The CPUs specification

Nadir BELHADJ used Ask the Experts™
i5 and i7 CPUs what's the difference ? CPUs generation ??
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JohnBusiness Consultant (Owner)
Most Valuable Expert 2012
Expert of the Year 2018
i7 CPUs are roughly 20% faster than i5 CPUs.

MUCH more important is what goes with the i7.  I7 plus PCI-e NVM-e SSD drive and 16 GB of memory engineered as a unit (not parts out of a box) will make a very swift machine. My X1 Carbon is such a machine.
dbruntonQuid, Me Anxius Sum?  Illegitimi non carborundum.
Very roughly, i3 low performance, i5 average performance, i7 high performance.

You can get i5 CPUs which are higher performance than i7 ones.  There is a wide range for each CPU and there are 5 different generations of these CPUs.

So you could get a modern i3 which could beat an old i7 CPU.

All very confusing.
Shaun VermaakTechnical Specialist
Awarded 2017
Distinguished Expert 2018
A lot of factors... Here is a sample comparison between two random i5 and i7 CPUs
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RaminTechnical Advisor
Cache size:
i5s have 6MBcache memory and the Core i7s have 8MB cache memory.

the Core i5  doesn't have Hyper-Threading so can also only process four cores. i7 processors do have it, so can process eight threads at once that means more performance and more multitasking.

Clock speed
Both are built on the same architecture, so a higher clock speed means better performance.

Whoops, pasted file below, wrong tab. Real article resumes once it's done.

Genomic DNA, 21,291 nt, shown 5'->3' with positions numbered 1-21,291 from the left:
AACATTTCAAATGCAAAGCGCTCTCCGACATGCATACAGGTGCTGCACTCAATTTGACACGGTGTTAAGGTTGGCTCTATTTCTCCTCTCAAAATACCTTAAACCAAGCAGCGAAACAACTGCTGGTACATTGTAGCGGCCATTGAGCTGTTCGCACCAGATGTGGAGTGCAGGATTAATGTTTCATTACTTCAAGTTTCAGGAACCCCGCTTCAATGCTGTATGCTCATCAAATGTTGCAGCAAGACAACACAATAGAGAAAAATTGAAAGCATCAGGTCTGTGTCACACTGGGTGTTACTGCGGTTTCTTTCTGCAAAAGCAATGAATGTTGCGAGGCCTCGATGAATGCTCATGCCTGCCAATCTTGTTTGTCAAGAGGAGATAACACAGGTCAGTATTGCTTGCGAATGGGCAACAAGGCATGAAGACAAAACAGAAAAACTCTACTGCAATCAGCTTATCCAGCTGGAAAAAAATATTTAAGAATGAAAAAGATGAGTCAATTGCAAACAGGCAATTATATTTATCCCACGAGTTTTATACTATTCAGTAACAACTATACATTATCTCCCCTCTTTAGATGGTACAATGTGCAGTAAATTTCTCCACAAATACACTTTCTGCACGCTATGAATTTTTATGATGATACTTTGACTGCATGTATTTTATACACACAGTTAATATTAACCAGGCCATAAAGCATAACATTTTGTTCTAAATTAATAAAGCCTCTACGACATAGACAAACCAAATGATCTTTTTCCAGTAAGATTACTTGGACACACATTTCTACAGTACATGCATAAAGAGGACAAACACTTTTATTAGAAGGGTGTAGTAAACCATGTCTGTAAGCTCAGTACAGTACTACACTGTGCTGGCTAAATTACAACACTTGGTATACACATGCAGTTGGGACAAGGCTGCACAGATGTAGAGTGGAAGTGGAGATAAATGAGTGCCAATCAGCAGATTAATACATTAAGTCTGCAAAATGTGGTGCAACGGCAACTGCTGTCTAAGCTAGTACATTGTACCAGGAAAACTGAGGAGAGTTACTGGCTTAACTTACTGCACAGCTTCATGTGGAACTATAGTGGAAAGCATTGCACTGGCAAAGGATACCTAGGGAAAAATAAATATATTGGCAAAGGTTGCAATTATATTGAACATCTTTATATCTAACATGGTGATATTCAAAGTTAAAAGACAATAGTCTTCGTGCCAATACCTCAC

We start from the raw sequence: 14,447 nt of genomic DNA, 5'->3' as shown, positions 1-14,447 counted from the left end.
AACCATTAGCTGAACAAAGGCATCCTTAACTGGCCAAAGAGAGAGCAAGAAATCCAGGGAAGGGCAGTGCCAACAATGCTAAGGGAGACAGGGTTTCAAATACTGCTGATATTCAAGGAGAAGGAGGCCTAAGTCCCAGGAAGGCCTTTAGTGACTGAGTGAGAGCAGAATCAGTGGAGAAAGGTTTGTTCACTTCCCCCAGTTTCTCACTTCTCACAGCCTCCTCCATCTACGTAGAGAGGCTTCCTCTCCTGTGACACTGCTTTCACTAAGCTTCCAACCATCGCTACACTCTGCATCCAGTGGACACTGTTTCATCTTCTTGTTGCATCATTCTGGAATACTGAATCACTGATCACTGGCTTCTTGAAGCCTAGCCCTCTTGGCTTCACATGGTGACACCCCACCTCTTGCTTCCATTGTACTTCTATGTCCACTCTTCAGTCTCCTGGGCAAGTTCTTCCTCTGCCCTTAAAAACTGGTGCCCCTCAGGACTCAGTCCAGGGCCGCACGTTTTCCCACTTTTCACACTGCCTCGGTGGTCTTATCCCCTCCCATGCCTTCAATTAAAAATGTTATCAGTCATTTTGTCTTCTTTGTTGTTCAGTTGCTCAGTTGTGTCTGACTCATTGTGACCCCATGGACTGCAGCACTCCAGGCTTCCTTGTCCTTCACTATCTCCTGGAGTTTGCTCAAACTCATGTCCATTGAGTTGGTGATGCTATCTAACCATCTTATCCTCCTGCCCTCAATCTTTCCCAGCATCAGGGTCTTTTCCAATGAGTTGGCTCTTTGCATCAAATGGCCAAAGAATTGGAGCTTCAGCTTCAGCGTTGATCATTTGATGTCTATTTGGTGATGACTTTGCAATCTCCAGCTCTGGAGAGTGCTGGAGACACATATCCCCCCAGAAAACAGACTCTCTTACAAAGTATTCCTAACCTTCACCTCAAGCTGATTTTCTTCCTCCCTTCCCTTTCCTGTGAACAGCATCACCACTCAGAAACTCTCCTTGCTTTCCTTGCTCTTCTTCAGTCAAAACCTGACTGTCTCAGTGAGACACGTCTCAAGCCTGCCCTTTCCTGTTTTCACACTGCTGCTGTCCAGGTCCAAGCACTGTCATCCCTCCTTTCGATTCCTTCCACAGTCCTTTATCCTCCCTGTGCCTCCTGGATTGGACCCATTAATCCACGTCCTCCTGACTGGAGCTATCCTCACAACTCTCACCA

a computer with a Core i5 chip will have lower power and heat than a computer with an i7 chip.
Intel today builds 3 types of core i processors the i3, i5 and i7.  Their generation can be determined by their model number...
     1st gen  only have 3 digits (numerals)  
     2nd gen and on have  4 digits with the first number being the generation.  

So, an i5 4340M  would be a 4th gen CPU.  

 While it may be true in many cases, I must disagree a bit with my colleagues, who indicate Type, Generation, Speed and Model are good indicators of CPU performance.  There are too many variables and too many discrepancies.    

I use the Passmark guide to check CPU performance.  See:

It provides a performance benchmark number for hundreds of CPU models.  You can sort on performance, Model, cost, or a cost to performance ratio by clicking on the column headers.    

Benchmarks are the only fair indicators.   Some benchmark rate graphics, some computing power, some I/O.   The Passmark site I linked above provides a work load balanced benchmark to and collects the results from thousands from real life systems.  The results are illuminating.

For  example...
     Intel Core i7-7700K @ 4.20GHz       is rated at   12276  
     Intel Core i7-6950X @ 3.00GHz       is rated at   19999
In this case, the older gen,  slower CPU is rated significantly higher.  

Neither is the core i model, for example
     Intel Core i5-5675C @ 3.10GHz         is rated at    8094
     Intel Core i7-6500U @ 2.50GHz         is rated at    4398
     Intel Core i7-7500U @ 2.70GHz         is rated at    5238
In this case the core i5 is significantly better than newer the newer i7s

As Intel comes out with each gen of CPU, they market to a wide array of consumers and OEMs.  Each attracted by some facet of dollars, performance and impressibility.   Hence they need budget CPUs, bargain CPUs, elite CPUs, workhorse CPUs, commodity CPUs etc.  I don't know how they arrive at their model designations, but they are not a reliable indication of performance.  In fact,  in some situations,   they can be downright deceptive.   CPU speed and model numbers are prominently shown on the marketing stickers and descriptions of laptops, desktops, all in ones -- each vying for the consumer eye, while indicating little to the uninformed.
JohnBusiness Consultant (Owner)
Most Valuable Expert 2012
Expert of the Year 2018

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